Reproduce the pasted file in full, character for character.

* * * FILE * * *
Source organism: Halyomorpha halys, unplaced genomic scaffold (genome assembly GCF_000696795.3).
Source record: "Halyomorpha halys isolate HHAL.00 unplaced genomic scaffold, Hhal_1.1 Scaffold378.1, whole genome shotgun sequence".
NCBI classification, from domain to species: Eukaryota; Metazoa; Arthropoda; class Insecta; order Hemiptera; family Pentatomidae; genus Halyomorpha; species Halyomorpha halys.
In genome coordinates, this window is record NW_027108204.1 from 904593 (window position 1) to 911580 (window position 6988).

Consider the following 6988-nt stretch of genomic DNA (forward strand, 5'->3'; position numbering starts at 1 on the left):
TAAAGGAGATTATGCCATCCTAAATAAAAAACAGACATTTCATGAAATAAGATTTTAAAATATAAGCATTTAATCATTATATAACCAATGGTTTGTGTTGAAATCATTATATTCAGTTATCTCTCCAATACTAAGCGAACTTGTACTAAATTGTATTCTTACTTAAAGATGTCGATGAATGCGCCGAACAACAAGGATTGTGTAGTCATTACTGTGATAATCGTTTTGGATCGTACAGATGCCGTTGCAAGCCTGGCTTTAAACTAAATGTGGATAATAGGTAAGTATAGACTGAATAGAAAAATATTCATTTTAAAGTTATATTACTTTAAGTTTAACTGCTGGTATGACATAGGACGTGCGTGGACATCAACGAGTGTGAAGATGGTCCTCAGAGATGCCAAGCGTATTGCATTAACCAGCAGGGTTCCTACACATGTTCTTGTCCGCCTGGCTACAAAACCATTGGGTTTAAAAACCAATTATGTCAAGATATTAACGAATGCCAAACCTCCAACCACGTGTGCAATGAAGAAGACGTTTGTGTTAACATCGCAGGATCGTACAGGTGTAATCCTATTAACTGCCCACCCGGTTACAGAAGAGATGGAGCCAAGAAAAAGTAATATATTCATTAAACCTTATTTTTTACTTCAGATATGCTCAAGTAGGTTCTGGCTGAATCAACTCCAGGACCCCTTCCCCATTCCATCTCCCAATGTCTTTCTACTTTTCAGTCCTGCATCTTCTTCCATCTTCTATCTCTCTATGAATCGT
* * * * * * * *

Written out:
Source organism: Halyomorpha halys, unplaced genomic scaffold (genome assembly GCF_000696795.3).
Source record: "Halyomorpha halys isolate HHAL.00 unplaced genomic scaffold, Hhal_1.1 Scaffold378.1, whole genome shotgun sequence".
NCBI classification, from domain to species: Eukaryota; Metazoa; Arthropoda; class Insecta; order Hemiptera; family Pentatomidae; genus Halyomorpha; species Halyomorpha halys.
In genome coordinates, this window is record NW_027108204.1 from 904593 (window position 1) to 911580 (window position 6988).

Consider the following 6988-nt stretch of genomic DNA (forward strand, 5'->3'; position numbering starts at 1 on the left):
TAAAGGAGATTATGCCATCCTAAATAAAAAACAGACATTTCATGAAATAAGATTTTAAAATATAAGCATTTAATCATTATATAACCAATGGTTTGTGTTGAAATCATTATATTCAGTTATCTCTCCAATACTAAGCGAACTTGTACTAAATTGTATTCTTACTTAAAGATGTCGATGAATGCGCCGAACAACAAGGATTGTGTAGTCATTACTGTGATAATCGTTTTGGATCGTACAGATGCCGTTGCAAGCCTGGCTTTAAACTAAATGTGGATAATAGGTAAGTATAGACTGAATAGAAAAATATTCATTTTAAAGTTATATTACTTTAAGTTTAACTGCTGGTATGACATAGGACGTGCGTGGACATCAACGAGTGTGAAGATGGTCCTCAGAGATGCCAAGCGTATTGCATTAACCAGCAGGGTTCCTACACATGTTCTTGTCCGCCTGGCTACAAAACCATTGGGTTTAAAAACCAATTATGTCAAGATATTAACGAATGCCAAACCTCCAACCACGTGTGCAATGAAGAAGACGTTTGTGTTAACATCGCAGGATCGTACAGGTGTAATCCTATTAACTGCCCACCCGGTTACAGAAGAGATGGAGCCAAGAAAAAGTAATATATTCATTAAACCTTATTTTTTACTTCAGATATGCTCAAGTAGGTTCTGGCTGAATCAACTCCAGGACCCCTTCCCCATTCCATCTCCCAATGTCTTTCTACTTTTCAGTCCTGCATCTTCTTCCATCTTCTATCTCTCTATGAATCGT